So-we had a concept for a class. As Bethany discussed we used the spider web concept shown in her post to come up with the original concept and the grid to come up with the layout. Part of all of that was what leadership concepts do we want to cover and what games work to get to those concepts?
We had a few key things we were looking for when we started discussing the games. (We discussed the games without any idea if we would have money to buy them. Bethany will discuss that in a future post.) Most importantly the games needed to fit the concept we were looking at for that week. Some were easy and immediate. I knew that Ladies and Gentlemen was what I wanted to use to discuss identity. (Interesting note-I’ve only played as a lady in the game, and have no clue how the gentlemen’s side operates.) Not all games would be as easy as this one to fit with topics.
The games needed to be engaging and, for the most part, they should be part of the modern board game renaissance. There wasn’t going to be Sorry or Trouble or Uno. We wanted more modern games. As a matter of fact, our oldest game is Survive: Escape From Atlantis (1982) and only one other game (Once Upon A Time 1993) was released before 2004. We also wanted games that weren’t too complex (Twilight Imperium: Third Edition is a great game and you can discuss a ton about leadership, but there is a bit much going on for it to be accessible to a larger audience.) Speaking of TI3, we also needed the game to be completed (with time to discuss and for anything else we wanted to do) within one class period, which for us was an hour and forty minutes. Two games push this…but for those two games if people don’t complete the games, it works to the nature of the lesson for the week.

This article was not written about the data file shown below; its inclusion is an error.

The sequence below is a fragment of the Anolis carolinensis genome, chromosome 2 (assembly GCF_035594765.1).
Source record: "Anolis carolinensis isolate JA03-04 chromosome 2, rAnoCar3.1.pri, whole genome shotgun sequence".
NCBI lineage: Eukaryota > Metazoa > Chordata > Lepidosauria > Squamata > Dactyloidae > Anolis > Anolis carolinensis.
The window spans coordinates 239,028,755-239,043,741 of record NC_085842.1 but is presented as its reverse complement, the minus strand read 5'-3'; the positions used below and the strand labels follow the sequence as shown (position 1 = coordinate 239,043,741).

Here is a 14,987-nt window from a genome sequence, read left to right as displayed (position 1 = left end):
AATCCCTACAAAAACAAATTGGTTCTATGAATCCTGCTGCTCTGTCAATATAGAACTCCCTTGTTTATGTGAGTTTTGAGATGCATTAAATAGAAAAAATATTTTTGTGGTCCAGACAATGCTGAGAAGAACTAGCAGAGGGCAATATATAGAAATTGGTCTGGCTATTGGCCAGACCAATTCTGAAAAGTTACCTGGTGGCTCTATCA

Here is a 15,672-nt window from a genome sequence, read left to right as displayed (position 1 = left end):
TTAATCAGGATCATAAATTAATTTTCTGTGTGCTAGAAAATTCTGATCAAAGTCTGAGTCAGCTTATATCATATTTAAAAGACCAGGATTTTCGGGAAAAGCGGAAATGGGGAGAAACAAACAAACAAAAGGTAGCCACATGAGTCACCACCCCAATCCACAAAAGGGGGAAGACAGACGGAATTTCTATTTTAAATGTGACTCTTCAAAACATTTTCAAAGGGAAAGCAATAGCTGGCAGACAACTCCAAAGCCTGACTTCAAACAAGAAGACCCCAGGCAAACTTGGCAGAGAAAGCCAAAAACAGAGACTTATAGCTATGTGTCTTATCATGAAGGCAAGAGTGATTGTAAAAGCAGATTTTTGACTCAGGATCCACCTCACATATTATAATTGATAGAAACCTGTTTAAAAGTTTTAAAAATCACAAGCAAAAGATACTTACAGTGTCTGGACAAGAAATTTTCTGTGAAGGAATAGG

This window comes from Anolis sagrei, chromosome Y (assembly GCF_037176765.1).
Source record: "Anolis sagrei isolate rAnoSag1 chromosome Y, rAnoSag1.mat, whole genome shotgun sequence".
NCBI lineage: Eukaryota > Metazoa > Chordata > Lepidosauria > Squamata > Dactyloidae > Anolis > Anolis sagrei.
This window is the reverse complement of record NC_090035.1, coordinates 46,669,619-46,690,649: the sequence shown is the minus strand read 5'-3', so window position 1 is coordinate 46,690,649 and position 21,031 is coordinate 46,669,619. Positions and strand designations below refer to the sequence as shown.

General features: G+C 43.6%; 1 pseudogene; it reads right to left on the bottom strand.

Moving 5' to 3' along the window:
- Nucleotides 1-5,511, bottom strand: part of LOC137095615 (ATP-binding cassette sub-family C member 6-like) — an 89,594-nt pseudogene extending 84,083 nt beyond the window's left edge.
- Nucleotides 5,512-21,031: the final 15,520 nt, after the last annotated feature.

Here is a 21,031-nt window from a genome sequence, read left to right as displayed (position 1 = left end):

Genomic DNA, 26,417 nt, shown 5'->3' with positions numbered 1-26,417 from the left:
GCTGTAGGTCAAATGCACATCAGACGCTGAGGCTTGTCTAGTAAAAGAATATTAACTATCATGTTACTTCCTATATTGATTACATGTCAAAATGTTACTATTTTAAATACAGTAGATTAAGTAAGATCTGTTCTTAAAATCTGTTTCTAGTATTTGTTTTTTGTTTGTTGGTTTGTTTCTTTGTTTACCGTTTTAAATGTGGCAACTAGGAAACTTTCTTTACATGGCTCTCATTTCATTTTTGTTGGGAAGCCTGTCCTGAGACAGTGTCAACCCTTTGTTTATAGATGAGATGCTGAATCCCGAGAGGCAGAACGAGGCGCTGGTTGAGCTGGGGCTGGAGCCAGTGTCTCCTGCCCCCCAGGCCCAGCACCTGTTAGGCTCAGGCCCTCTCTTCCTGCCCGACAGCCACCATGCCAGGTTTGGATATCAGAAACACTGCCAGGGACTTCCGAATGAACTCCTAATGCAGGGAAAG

Speaking of those games, those two were the hardest ones to choose. We had a topic we wanted to discuss. We named the session “House Rules and Victory Points” but the overall concept is that even if you accomplish a goal in leadership, that isn’t the end. You may celebrate your success, but then you are on to what is next. There is no “end game” in leadership. You just have new goals and something new to accomplish. Dane actually came up with the game options for that week. We were struggling (and looking towards a role playing game like Dungeons & Dragons where even if you complete the quest the next one lies around the corner) when Dane gave us the two games that fit exactly what we were looking for (T.I.M.E. Stories and Pathfinder Adventure Card Game). With both games just because you accomplish your task that doesn’t mean you are at the end of the line. Both have more stories and the option to keep trying if you fail the first time. Those were perfect for what we were looking for.
Some games we put on the list got cut. An example is Escape: Curse of the Temple was a bit too expensive for the number of copies we would need for 24 people. Others were cut for various reasons. We also were not concerned with how much we liked the game-none of our favorite games made the list. (Mine is Battlestar Galactica-too long and too complex; Bethany’s is Carcassonne, which we didn’t even discuss as a potential that matched the class.) We wanted a good variety of mechanics, even though no games with one of my favorite mechanics (deck building-though Pathfinder is similar) made the list. We also needed some games for what we called “Collective Game Play” days, which were days where people chose any game they wanted to play and then discussed the topics they had covered over the past few weeks in relationship to those games.
We decided for most weeks to have options for what games to use (with the other games being available for collective play weeks). This was important in case we saw that the class responded better to certain types of games, as well as to give the class options. If the class does not respond well to hidden role or hidden information games, we have other options on a future week, for example. Another is one week we have Secret Hitler as one option. With the nature of that game I did not want to force people into playing it, so there is an option for those who don’t want to play a game with that theme.
Overall, I think we did a good job of choosing a good variety of games. You can see our list with BoardGameGeek rankings, play time, and release year if you would like. It should be an interesting year.